Some people walk to from point A to point B. Some people walk out of necessity, some for fun, some people walk fast for exercise, some don’t walk at all, and some simply stroll to enjoy the day. I walk to find new things.
And I walk a lot. I’ll walk fast or slow; the pace doesn’t matter. I just want to see everything in between here and there. I want to bring myself there, and walking seems to be about the simplest (and cheapest, mind you) way to get from A to Z.
Now this theoretical enjoyment of physical transportation has it’s high and lows. Take, for instance, when – on a whim and few pumps of adrenaline – my friend and I braved a rockslide road in Taroko Gorge, to hike up the side of a mountain and find a Buddhist temple. The temple and the views surrounding it were spectacular, almost sublime. But they had nothing on the Buddhist monk’s kindness. As we, two white guys, toured the temple, bowing awkwardly at every deity we saw, the monks tried to take us in like two little scared babies. We slowly agreed and followed them through the first, second, and third floor, and finally stopped when they beckoned us into their kitchen. Taking our bags off, then placed two sets of chop sticks at a table near other monks enjoying their lunch, and arm-grabbed us over to the food set out on a table at one end of the kitchen. They opened up their cabinet and handed us a bowl and pointed. We obviously spoke no Mandarin, but we bowed generously and started on the food.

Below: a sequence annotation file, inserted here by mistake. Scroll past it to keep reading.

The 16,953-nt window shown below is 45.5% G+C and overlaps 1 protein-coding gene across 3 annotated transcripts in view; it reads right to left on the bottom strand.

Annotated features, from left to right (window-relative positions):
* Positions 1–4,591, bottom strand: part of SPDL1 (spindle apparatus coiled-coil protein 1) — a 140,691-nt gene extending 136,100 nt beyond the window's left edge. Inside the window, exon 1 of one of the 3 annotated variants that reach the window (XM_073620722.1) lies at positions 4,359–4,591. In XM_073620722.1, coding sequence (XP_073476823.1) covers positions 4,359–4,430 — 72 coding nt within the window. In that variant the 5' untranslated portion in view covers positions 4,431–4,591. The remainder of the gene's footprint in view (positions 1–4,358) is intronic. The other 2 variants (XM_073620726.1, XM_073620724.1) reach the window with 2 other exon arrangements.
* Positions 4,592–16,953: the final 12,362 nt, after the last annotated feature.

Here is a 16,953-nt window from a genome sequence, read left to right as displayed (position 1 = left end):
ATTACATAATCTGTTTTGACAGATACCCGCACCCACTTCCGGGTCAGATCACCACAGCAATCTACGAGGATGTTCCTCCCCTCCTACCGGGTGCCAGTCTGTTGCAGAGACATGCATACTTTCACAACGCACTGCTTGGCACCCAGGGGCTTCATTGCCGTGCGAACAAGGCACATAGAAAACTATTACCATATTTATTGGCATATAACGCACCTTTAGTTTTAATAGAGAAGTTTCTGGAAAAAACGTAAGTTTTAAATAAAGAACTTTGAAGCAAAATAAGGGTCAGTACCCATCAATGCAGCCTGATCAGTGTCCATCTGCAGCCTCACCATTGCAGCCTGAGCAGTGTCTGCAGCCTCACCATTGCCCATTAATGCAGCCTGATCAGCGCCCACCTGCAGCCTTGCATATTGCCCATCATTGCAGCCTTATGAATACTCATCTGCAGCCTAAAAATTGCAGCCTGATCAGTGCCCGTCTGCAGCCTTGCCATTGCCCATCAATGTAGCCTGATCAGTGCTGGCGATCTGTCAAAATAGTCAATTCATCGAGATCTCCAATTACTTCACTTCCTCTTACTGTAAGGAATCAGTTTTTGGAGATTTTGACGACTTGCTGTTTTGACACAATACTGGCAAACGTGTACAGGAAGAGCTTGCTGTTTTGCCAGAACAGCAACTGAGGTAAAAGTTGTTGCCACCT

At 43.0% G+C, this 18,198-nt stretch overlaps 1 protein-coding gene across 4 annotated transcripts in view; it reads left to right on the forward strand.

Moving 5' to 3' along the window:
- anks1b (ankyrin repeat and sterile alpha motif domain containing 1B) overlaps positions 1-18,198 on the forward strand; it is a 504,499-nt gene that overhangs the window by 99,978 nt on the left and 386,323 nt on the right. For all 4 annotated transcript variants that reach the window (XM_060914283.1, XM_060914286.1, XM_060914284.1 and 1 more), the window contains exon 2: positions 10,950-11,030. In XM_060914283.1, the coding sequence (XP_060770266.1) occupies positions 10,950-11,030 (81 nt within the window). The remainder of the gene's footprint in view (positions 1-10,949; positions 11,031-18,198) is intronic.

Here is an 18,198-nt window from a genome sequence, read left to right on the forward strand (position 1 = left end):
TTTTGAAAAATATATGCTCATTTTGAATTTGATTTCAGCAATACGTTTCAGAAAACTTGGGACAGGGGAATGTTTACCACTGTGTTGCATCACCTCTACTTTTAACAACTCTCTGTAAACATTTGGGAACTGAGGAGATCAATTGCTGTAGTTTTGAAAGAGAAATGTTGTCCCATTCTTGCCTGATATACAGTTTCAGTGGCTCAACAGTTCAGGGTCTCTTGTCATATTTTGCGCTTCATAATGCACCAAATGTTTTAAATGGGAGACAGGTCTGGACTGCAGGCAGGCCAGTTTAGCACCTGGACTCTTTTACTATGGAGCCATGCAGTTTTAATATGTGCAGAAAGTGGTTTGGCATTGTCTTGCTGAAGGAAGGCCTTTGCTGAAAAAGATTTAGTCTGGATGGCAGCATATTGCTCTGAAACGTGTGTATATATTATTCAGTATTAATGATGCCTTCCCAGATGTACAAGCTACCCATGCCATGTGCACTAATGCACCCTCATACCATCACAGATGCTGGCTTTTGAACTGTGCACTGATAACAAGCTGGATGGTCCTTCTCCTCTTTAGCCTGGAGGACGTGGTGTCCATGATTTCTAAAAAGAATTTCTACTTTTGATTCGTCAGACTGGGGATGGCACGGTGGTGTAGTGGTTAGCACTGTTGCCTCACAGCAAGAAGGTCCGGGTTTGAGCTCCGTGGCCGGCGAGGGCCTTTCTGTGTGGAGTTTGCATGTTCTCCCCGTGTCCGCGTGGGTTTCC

Chuckling is my sign of awkwardness, and I’m sure the monks caught on quickly since they started to charade at me “eat up!”
So I did. I filled my bowl full of layers. Layer one was noodles sautéed in green onions, garlic, and soy sauce, followed by braised marinated tofu, sautéed greens, some other vegetable that I have no idea what it was other than savory, sweet, and hearty, and topped my bowl off with a dessert bun – pink and filled with the red bean paste I know and love so much. The noodles were sticky and clumped together with the thick umani flavor and scent of Taiwan, all capped off with the crisp taste of green onion. The sautéed greens and unknown vegetable melted in my mouth. I touched them slightly with a reverent bite and away they slipped when I really wish they hadn’t. They were the type of vegetables you would feel a kid stubborn enough to say they only eat candy and bread. They would have loved these vegetables.